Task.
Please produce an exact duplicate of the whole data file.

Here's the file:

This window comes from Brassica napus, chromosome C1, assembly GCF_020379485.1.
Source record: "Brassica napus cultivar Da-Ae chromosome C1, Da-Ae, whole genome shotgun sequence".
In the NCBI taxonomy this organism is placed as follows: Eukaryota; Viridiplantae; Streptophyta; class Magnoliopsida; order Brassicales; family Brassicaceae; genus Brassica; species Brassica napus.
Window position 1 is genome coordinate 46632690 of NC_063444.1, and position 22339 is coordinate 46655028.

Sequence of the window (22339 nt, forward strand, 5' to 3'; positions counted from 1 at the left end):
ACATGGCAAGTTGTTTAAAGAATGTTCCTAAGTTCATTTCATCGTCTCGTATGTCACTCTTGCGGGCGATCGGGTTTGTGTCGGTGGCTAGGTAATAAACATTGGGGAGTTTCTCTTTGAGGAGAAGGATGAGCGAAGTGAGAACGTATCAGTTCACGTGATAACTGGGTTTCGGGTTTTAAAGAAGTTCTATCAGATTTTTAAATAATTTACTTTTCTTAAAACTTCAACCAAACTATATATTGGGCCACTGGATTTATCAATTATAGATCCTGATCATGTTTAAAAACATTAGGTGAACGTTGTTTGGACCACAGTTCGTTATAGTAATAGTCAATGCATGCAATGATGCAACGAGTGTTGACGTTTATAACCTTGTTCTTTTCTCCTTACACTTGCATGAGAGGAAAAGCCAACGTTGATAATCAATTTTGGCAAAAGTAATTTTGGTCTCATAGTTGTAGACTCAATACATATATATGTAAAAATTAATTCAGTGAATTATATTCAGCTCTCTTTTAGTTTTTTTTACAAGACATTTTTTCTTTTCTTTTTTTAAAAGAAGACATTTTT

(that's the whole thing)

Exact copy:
This window comes from Brassica napus, chromosome C1, assembly GCF_020379485.1.
Source record: "Brassica napus cultivar Da-Ae chromosome C1, Da-Ae, whole genome shotgun sequence".
In the NCBI taxonomy this organism is placed as follows: Eukaryota; Viridiplantae; Streptophyta; class Magnoliopsida; order Brassicales; family Brassicaceae; genus Brassica; species Brassica napus.
Window position 1 is genome coordinate 46632690 of NC_063444.1, and position 22339 is coordinate 46655028.

Sequence of the window (22339 nt, forward strand, 5' to 3'; positions counted from 1 at the left end):
ACATGGCAAGTTGTTTAAAGAATGTTCCTAAGTTCATTTCATCGTCTCGTATGTCACTCTTGCGGGCGATCGGGTTTGTGTCGGTGGCTAGGTAATAAACATTGGGGAGTTTCTCTTTGAGGAGAAGGATGAGCGAAGTGAGAACGTATCAGTTCACGTGATAACTGGGTTTCGGGTTTTAAAGAAGTTCTATCAGATTTTTAAATAATTTACTTTTCTTAAAACTTCAACCAAACTATATATTGGGCCACTGGATTTATCAATTATAGATCCTGATCATGTTTAAAAACATTAGGTGAACGTTGTTTGGACCACAGTTCGTTATAGTAATAGTCAATGCATGCAATGATGCAACGAGTGTTGACGTTTATAACCTTGTTCTTTTCTCCTTACACTTGCATGAGAGGAAAAGCCAACGTTGATAATCAATTTTGGCAAAAGTAATTTTGGTCTCATAGTTGTAGACTCAATACATATATATGTAAAAATTAATTCAGTGAATTATATTCAGCTCTCTTTTAGTTTTTTTTACAAGACATTTTTTCTTTTCTTTTTTTAAAAGAAGACATTTTT